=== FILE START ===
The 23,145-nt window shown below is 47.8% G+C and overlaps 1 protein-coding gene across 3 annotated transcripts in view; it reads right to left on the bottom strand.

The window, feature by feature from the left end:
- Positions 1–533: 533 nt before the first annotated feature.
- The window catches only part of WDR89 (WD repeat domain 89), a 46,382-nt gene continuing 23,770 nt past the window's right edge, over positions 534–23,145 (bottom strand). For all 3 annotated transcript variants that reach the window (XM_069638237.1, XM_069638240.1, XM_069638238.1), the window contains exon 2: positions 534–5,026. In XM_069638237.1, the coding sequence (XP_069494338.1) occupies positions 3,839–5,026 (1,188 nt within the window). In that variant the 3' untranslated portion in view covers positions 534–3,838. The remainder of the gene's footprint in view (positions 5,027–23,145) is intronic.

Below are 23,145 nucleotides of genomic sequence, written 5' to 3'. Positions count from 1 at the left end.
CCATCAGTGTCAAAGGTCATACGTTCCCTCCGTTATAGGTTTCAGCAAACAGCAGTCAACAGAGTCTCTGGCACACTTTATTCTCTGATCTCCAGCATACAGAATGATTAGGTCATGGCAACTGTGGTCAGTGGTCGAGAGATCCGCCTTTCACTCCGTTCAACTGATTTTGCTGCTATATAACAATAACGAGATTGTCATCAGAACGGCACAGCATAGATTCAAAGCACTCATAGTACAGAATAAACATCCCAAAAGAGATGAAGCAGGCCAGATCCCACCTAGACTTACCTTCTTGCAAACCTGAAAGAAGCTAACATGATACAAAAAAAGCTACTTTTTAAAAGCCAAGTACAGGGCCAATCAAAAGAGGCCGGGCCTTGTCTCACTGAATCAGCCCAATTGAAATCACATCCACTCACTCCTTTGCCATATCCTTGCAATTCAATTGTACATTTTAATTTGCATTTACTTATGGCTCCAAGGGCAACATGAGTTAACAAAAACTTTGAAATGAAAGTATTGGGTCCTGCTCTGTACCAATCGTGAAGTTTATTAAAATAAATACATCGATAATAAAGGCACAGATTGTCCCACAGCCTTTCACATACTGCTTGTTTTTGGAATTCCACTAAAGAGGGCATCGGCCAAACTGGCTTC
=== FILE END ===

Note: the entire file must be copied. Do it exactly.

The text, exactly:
The 23,145-nt window shown below is 47.8% G+C and overlaps 1 protein-coding gene across 3 annotated transcripts in view; it reads right to left on the bottom strand.

The window, feature by feature from the left end:
- Positions 1–533: 533 nt before the first annotated feature.
- The window catches only part of WDR89 (WD repeat domain 89), a 46,382-nt gene continuing 23,770 nt past the window's right edge, over positions 534–23,145 (bottom strand). For all 3 annotated transcript variants that reach the window (XM_069638237.1, XM_069638240.1, XM_069638238.1), the window contains exon 2: positions 534–5,026. In XM_069638237.1, the coding sequence (XP_069494338.1) occupies positions 3,839–5,026 (1,188 nt within the window). In that variant the 3' untranslated portion in view covers positions 534–3,838. The remainder of the gene's footprint in view (positions 5,027–23,145) is intronic.

Below are 23,145 nucleotides of genomic sequence, written 5' to 3'. Positions count from 1 at the left end.
CCATCAGTGTCAAAGGTCATACGTTCCCTCCGTTATAGGTTTCAGCAAACAGCAGTCAACAGAGTCTCTGGCACACTTTATTCTCTGATCTCCAGCATACAGAATGATTAGGTCATGGCAACTGTGGTCAGTGGTCGAGAGATCCGCCTTTCACTCCGTTCAACTGATTTTGCTGCTATATAACAATAACGAGATTGTCATCAGAACGGCACAGCATAGATTCAAAGCACTCATAGTACAGAATAAACATCCCAAAAGAGATGAAGCAGGCCAGATCCCACCTAGACTTACCTTCTTGCAAACCTGAAAGAAGCTAACATGATACAAAAAAAGCTACTTTTTAAAAGCCAAGTACAGGGCCAATCAAAAGAGGCCGGGCCTTGTCTCACTGAATCAGCCCAATTGAAATCACATCCACTCACTCCTTTGCCATATCCTTGCAATTCAATTGTACATTTTAATTTGCATTTACTTATGGCTCCAAGGGCAACATGAGTTAACAAAAACTTTGAAATGAAAGTATTGGGTCCTGCTCTGTACCAATCGTGAAGTTTATTAAAATAAATACATCGATAATAAAGGCACAGATTGTCCCACAGCCTTTCACATACTGCTTGTTTTTGGAATTCCACTAAAGAGGGCATCGGCCAAACTGGCTTC